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Option B

Interviewee: Sarah Brown

Birth Year: 1934
Places Lived from 1945-1989: New York
Date & time of interview: April 22, 2017 at 5:00 pm

Question #1: What was the first time you remember hearing about the
conflict between the Soviet Union (or the USSR) and the United
States? Tell me about it.
I was sitting on my couch one day in 1945 with my family watching the
news, and thats when I first heard about it. I heard that they were both
using nuclear weapons against each other. I didnt know a lot about nuclear
weapons, but I knew enough to know that they are dangerous so that got
me scared.
Question #2: What does the term "Cold War" mean to you? What do
you remember seeing or reading in the news about the Cold War, or
conflict between the USSR and the United States?
Well, when I think of the Cold War I get really sad and scared. It was one of
the most frightening periods of my life. I distinctly remember reading about
how the Soviet Union fired missiles in Cuba, and it frightened the US
because it was just 100 miles away from Florida. Everyone around me was
talking about it. My friends, family and neighbors were all very scared
because it was so close.
Question #3: What books, movies, cartoons, or posters did you see
that villainized either country, capitalists, communists, or dealt with
the Cold War? How did they shape your impressions at that time?
I dont remember any books or movies at the time, but I do remember the
Beatles coming out with a song titled Back in the U.S.S.R. There were of
course posters everywhere that would hate on the Soviet Union so that
made my impression of them extremely negative, but thats all I remember
right now.
Question#4: What were you taught in school and at home about the
conflict? What did your school and family teach about nuclear threats
and nuclear war?
At school, they taught us different ways of protecting ourselves if someone
were to attack us, and the Soviet Union acted as our enemy in the
Question #5
Were you or any of your family members ever afraid that there would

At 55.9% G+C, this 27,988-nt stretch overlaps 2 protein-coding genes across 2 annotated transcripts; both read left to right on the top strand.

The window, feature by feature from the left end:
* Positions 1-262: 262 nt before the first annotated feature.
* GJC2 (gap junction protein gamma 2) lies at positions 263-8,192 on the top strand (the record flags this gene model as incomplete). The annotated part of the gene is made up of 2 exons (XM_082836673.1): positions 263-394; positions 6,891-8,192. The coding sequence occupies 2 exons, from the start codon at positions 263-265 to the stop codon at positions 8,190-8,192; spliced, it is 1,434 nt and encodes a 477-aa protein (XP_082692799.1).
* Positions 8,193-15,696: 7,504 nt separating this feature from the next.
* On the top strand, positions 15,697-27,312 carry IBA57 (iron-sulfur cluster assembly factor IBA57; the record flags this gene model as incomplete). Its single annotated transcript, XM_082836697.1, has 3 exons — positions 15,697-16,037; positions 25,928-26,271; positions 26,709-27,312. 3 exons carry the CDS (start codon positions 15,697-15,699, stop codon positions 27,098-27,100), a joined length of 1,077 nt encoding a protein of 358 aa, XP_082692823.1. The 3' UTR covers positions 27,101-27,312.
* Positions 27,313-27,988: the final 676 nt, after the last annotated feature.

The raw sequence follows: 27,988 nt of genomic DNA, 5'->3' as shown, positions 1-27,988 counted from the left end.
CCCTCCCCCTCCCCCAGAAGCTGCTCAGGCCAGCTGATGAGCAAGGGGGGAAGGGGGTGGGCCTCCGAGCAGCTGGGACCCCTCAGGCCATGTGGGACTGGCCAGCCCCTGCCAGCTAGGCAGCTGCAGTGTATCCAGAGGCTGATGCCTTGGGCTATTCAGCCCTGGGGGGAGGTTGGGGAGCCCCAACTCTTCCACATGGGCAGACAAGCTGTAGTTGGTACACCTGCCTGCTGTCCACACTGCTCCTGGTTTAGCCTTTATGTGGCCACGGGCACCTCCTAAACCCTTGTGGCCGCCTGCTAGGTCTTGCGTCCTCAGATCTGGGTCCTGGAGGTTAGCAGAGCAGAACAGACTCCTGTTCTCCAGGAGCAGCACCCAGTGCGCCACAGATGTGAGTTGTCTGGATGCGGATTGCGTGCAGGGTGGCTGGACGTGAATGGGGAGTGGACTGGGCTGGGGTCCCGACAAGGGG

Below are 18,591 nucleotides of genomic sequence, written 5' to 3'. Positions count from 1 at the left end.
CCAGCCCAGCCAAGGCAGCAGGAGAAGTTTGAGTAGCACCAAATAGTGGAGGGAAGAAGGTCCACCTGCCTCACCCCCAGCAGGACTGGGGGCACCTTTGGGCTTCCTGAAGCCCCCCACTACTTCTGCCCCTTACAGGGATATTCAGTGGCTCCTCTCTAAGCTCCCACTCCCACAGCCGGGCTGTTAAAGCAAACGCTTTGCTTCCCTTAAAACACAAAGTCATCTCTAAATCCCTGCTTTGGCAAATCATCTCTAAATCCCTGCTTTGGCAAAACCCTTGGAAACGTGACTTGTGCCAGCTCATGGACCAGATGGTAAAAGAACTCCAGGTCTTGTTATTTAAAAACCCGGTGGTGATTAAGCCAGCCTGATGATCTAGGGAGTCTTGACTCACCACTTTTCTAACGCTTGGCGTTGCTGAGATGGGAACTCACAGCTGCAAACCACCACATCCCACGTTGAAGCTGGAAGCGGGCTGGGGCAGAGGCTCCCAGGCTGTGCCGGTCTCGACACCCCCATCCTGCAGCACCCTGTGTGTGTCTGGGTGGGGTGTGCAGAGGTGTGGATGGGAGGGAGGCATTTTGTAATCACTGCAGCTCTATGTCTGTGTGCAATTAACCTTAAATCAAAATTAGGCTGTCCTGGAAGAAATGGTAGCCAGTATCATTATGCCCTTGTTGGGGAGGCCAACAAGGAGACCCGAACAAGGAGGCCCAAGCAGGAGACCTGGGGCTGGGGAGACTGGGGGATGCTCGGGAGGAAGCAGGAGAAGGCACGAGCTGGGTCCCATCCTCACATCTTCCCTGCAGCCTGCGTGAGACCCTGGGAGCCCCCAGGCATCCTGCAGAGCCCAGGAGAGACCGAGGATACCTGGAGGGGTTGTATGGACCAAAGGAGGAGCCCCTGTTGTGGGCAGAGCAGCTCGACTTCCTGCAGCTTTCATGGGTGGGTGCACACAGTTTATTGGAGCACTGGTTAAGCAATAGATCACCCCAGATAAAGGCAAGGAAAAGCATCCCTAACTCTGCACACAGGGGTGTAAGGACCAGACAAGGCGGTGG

be a hot war or nuclear war between the two countries? When did you
feel that way? If yes, did you do anything to prepare or get ready for
I didnt meet anyone who wasnt afraid of that happening, so yes we were
all very scared and prepared for it. As I mentioned before, we prepared at
school by learning ways to protect ourselves if the Soviet Union were to
Question #6: What aspects of the Space Race, or competition to
explore space, do you remember? Was "Space Race" a phrase that
you remember using at the time? What did it mean to you?
I remember the Soviet Union being the first ones to launch a satellite into
space. The Space Race sort of sounded like a competition to me between
the two countries of who could explore space the fastest and gather
Question #7: Can you think of any specific examples of rivalry
between the USA and USSR in other areas of life, such as sports?
In the 1980 Olympics, the United States hockey team beat the Russian
team and I remember hearing in the news that they were calling it a
miracle on ice. They thought it symbolized the end to communism and we
brought home a gold medal.
Question #8: Do you remember the Berlin Wall coming down? How
did it make you feel? How have your feelings about that era changed
since 1989 and the Berlin Wall coming down?
I remember hearing about it and feeling very relieved because that meant
we didnt have to worry about getting blown up in an attack because the
two countries werent in conflict anymore. A lot of people including myself
felt more secure as well.
Question #9: What lessons should students today take away from the
Cold War?
It should be understood that a lot of things happened in the process that
made new things end up happening and made it worse. Students should
also pay attention to their actions and the consequences that occur
because the Soviet Union fell apart after the Cold War because of all the
Question #10: Would you have protected the people you loved if the
Soviet Union were to have attacked back then?
I would definitely have protected them, and they would have protected me
too. My family had a secure hiding place back then just in case, so if they
were to have attacked we would just go down in the basement and we
would be safe.
Question #11: Looking back at that time, was there anything you
would want to do differently?
I honestly cannot think of anything since we never knew what was going to
happen next. We could never predict, and we just really had to go with the

I learned that this time period was very scary to people, and that this was
the reason why the Soviet Union fell apart. I think a Russian adult would
have responded much differently to these questions, because they were on
the opposing side and naturally you are biased.